Auction House Sales: A New Venue for Cryptocurrency and NFTsJul 6, 2021, 11:28AM
Auction houses such as Sotheby’s and Christie’s have begun to work with cryptocurrency and non-fungible tokens. Here’s why.
This year, several auction houses dealing in fine art, jewelry, and collectibles began to work with cryptocurrency. Sotheby’s and Christie’s are now dealing in non-fungible tokens (NFTs) or cryptocollectibles and accepting Bitcoin and Ethereum as payment.
Sotheby’s Auction House
Sotheby’s has quickly become the most crypto-friendly auction house. This June, it announced plans to accept Bitcoin and Ethereum in an auction for a 100-carat diamond that is expected to fetch between $10 million and $15 million. It says that this is the first time such a high-value physical item has been for sale for cryptocurrency.
The auction house also accepted cryptocurrency when it sold Banksy’s “Love is in the Air" for $12.9 million this year. Though Bitcoin and Ethereum were accepted, it is not clear whether the buyer ultimately paid for the item in fiat or cryptocurrency.
Prior to this, Sotheby’s ran two sales for NFTs (that is, digital pieces of artwork encoded as a blockchain token). In April, it ran a $17 million sale for a series of NFTs by the digital artist Pak. Then, in June, it ran an NFT sale called “Natively Digital,” which included a pixel art portrait from the popular NFT series CryptoPunks.
Additionally, the auction house is running a sale for an NFT version of the source code for the World Wide Web, originally created by Tim Berners-Lee in 1989.
Sotheby’s stance suggests that its ability to handle cryptocurrency and NFTs will grow larger in the future. It notes that “the NFT ecosystem will evolve alongside [blockchain], growing not just in size but in complexity and opportunity as well.”
Christie’s Auction House
Christie’s is also working heavily with cryptocurrency. In February, it ran a sale for “Everydays: The First 5000 Days,” a collage artwork by digital artist Mike Winkelmann, aka “Beeple.” The sale brought in $69 million, making “Everydays” the most expensive NFT art to date and the third most expensive item from a living artist.
The auction has also carried out a few other NFT sales. It sold a bundle of CryptoPunks NFTs in May for $17 million. In the same month, it also sold NFTs based on Andy Warhol works and a selection of items curated by new media artist Lady PheOnix.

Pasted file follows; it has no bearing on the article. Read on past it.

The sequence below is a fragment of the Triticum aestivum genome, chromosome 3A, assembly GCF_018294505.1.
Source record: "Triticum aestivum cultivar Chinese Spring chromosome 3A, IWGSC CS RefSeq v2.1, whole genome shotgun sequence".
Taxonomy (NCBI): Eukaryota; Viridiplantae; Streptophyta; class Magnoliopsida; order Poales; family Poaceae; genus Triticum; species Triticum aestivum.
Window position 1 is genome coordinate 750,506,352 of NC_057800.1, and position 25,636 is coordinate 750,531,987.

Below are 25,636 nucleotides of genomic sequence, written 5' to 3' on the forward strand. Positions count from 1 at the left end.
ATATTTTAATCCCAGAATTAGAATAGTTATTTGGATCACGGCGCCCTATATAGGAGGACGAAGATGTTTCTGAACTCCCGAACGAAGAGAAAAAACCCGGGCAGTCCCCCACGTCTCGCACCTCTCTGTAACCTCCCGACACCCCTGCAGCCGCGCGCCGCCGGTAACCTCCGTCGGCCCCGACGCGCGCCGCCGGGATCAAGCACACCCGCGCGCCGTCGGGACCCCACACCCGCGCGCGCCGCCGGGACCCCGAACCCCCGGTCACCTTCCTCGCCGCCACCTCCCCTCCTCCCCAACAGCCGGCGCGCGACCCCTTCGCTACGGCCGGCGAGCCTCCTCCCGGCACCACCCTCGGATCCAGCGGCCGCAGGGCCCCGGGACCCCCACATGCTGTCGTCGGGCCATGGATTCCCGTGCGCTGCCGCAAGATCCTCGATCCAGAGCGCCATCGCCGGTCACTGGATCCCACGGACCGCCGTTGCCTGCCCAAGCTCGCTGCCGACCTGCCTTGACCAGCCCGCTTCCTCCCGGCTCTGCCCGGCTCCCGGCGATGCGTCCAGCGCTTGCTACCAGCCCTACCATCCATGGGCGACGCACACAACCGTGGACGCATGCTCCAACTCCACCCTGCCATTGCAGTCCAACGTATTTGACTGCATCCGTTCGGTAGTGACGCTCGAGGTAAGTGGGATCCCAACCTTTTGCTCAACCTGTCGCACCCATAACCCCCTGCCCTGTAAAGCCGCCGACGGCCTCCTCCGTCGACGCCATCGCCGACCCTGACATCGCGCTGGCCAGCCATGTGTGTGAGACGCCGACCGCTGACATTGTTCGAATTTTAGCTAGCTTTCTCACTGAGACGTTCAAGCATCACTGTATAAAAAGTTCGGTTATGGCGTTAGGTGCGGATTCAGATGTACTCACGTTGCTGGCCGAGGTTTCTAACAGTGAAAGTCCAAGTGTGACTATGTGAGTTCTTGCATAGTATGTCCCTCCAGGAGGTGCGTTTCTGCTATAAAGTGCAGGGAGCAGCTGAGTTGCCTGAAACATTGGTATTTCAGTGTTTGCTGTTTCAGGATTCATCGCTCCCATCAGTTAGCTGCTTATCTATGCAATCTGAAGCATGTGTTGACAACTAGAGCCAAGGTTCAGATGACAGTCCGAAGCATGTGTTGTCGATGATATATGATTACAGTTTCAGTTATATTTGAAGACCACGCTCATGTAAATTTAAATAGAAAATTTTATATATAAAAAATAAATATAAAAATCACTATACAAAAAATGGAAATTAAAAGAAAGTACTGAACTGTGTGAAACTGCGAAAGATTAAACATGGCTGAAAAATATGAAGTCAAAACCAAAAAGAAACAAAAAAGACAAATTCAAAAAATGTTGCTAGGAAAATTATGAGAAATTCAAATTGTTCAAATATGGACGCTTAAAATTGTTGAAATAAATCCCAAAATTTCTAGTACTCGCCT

Christies says it “seeks to responsibly steward the art community with a view towards the development of a sustainable NFT-based artwork environment.”
Though Christie’s has not worked with cryptocurrency as extensively as Sotheby’s has, it will likely do so in the future. Recent interviews with representatives suggest that Christie’s has spoken with approximately 1,000 different people about NFTs.
Other Auction Houses
Lesser auction houses are also taking an interest in cryptocurrency. This June, Phillips announced that Banksy’s “Laugh Now Panel A” would be auctioned with cryptocurrency as a payment option. It also sold an NFT by “Mad Dog Jones” in April.
Elsewhere, the Belgo-French auction house Millon ran a sale for 13 NFTs in May, and the Italian auction house Cambi displayed NFTs in June.
Finally, the sports memorabilia auction house Goldin Auctions has decided to enable Bitcoin and Ethereum transactions for its items through the crypto exchange Gemini.
What Is the Appeal of Cryptocurrency?
Cryptocurrency and blockchain are appealing in the art world for several reasons. Because blockchain provides a record of transactions, it can be used to prove the authenticity of a piece of art. This explains the recent rise of NFT-based digital art.
Additionally, NFTs can be traded quickly and freely without an auction house acting as a middleman. That could compel auction houses to work with NFTs in order to compete with the new market. In fact, one Christie’s representative has even compared NFTs to Napster, the file-sharing tool that forced the music industry online in the 2000s.
Cryptocurrencies also fill another niche. Though Bitcoin and Ethereum are not currently convenient for small transactions due to high transaction fees, they are ideal for large transactions. If wealthy investors spend their cryptocurrency, they may prefer to spend it directly on expensive items instead of “cashing out” their crypto for fiat money.
It remains to be seen just how far this trend will go. Nevertheless, the factors described above suggest that auction houses will continue to work with crypto.
Disclaimer: information contained herein is provided without considering your personal circumstances, therefore should not be construed as financial advice, investment recommendation or an offer of, or solicitation for, any transactions in cryptocurrencies.